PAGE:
Do Your Colleagues Have the Wrong Idea About KPIs and Measurement?

by Stacey Barr |

Possibly at the root of all objections people have to measuring performance and having KPIs is their beliefs about why we do it. Before you can successfully overcome all the other typical objections people have – like not having the time, not knowing where to start, not seeing the need for it – you need to be sure first and foremost that people understand the real reasons why we measure performance.

image of a whip

Think about all the dysfunctional behaviours you’ve seen or heard people doing, in relationship to performance measures or KPIs: changing the way customer satisfaction is calculated to increase the percentage who were “satisfied”, leaving out excessively late or lost deliveries when recording on-time delivery data, arming themselves with every excuse under the sun about why revenue is under target.

It’s not because people are bad that they do these things. It’s because they have the wrong beliefs about performance measurement. They believe that KPIs or performance measures exist to judge them. They believe that performance measures are for reporting upward to management or external stakeholders. They believe that they have little to no control over the measures they are judged by.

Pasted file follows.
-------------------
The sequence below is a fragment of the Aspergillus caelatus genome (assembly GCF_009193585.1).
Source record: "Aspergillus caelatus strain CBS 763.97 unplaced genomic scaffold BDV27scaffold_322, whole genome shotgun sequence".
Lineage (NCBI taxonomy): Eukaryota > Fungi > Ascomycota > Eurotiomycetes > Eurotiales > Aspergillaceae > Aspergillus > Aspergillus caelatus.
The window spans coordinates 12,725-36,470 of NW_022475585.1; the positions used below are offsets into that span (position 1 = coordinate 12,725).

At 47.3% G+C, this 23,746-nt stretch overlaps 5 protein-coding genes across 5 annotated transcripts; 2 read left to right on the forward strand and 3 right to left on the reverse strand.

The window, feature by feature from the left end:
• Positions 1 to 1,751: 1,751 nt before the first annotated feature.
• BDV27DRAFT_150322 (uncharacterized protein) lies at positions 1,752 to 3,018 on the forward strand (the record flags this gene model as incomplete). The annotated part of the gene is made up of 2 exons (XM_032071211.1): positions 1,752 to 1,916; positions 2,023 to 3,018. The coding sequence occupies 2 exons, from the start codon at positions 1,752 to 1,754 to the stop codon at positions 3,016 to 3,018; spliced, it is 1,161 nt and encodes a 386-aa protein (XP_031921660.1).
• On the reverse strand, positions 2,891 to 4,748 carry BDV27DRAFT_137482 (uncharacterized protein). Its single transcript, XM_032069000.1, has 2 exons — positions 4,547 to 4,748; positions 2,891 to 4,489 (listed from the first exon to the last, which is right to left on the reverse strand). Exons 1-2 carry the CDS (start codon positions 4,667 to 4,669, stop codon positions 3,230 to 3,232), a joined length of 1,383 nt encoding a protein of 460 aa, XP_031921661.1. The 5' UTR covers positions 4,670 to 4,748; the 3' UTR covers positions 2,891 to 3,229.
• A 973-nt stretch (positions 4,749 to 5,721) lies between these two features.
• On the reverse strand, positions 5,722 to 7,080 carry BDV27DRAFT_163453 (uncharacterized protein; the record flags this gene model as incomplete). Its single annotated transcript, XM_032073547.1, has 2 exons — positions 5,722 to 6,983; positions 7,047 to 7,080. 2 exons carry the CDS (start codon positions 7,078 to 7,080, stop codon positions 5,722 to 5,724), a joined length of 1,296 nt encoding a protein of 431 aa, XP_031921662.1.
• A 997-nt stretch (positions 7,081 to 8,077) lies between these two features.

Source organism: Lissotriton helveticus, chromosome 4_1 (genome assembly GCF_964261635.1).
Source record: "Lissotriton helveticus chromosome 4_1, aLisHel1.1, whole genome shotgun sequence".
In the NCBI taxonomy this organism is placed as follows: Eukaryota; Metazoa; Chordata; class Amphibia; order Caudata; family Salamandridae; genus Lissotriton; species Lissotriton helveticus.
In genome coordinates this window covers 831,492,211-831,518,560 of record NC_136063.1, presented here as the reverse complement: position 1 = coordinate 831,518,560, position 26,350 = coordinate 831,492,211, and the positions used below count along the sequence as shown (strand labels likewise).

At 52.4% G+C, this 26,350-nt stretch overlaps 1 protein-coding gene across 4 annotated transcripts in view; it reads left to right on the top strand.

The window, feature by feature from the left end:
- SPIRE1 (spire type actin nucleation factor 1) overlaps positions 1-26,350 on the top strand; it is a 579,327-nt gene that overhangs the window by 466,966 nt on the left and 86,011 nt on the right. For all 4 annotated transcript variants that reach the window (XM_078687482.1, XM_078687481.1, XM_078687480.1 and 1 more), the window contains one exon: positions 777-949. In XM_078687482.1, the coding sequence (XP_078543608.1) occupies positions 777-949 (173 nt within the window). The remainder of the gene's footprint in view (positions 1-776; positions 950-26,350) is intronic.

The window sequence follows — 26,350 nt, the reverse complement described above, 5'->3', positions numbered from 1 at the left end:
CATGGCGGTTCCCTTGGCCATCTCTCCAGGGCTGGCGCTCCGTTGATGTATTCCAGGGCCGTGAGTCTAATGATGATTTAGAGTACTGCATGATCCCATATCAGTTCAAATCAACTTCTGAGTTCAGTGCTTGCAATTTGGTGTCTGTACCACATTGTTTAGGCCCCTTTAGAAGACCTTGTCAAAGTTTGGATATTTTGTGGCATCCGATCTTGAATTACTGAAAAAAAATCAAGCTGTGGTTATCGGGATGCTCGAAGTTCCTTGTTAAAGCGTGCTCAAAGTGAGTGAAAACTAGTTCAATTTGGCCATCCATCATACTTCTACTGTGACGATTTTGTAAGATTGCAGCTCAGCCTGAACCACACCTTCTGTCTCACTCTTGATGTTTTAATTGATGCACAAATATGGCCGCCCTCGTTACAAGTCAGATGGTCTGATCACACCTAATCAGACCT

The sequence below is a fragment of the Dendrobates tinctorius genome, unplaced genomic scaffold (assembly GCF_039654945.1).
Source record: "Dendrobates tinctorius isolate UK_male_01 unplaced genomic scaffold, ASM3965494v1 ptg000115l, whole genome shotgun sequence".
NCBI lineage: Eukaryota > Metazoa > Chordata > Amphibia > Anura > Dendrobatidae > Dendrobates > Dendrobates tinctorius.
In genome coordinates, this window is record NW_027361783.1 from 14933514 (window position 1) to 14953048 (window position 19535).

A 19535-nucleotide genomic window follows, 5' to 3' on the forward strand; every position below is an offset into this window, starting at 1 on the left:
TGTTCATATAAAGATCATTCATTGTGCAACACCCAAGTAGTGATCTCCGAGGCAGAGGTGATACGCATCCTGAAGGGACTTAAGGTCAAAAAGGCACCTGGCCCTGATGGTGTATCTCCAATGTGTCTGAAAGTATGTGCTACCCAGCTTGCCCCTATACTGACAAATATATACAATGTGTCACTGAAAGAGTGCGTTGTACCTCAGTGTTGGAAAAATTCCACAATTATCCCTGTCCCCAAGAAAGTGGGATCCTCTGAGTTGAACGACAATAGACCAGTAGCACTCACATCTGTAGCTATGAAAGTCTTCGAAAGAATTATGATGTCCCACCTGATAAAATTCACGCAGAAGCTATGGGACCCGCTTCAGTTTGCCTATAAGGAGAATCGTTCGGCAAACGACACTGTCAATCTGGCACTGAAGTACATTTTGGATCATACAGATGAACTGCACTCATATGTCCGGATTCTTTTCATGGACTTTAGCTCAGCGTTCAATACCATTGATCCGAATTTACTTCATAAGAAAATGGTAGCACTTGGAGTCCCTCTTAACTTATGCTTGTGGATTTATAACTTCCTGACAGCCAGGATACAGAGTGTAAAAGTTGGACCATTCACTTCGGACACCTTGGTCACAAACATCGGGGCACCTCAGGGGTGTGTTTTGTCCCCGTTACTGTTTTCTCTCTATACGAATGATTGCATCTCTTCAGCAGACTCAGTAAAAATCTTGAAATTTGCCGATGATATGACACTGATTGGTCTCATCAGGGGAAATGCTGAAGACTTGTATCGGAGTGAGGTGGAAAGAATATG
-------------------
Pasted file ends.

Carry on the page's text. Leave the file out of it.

These beliefs are held by frontline workers, middle managers, senior executives and even boards of directors.

So before you try and solve the problems of people not having the time to measure, not having the know-how to measure, not seeing the value in measuring, you first have to start different conversations about what performance measures are truly for.

Performance measures and KPIs are not to judge people, but to inform them. Performance measures and KPIs are not for reporting upward and outward, but for reporting within the team. Performance measures and KPIs are not for the results that people control, but for the results that they can influence.

Performance measures and KPIs are feedback to inform and empower and inspire people to do their best. That’s a message worth spreading.

Start new conversations about performance measurement in your organisation or company. Create your own “elevator speech” – a 60 second engaging and informative summary – for what performance measurement is really all about, in your own natural words. Challenge yourself to share it with at least 5 people each day, in natural conversation. Test and tune it until you get the response you want from them (which could be to ask you a question to get more information).

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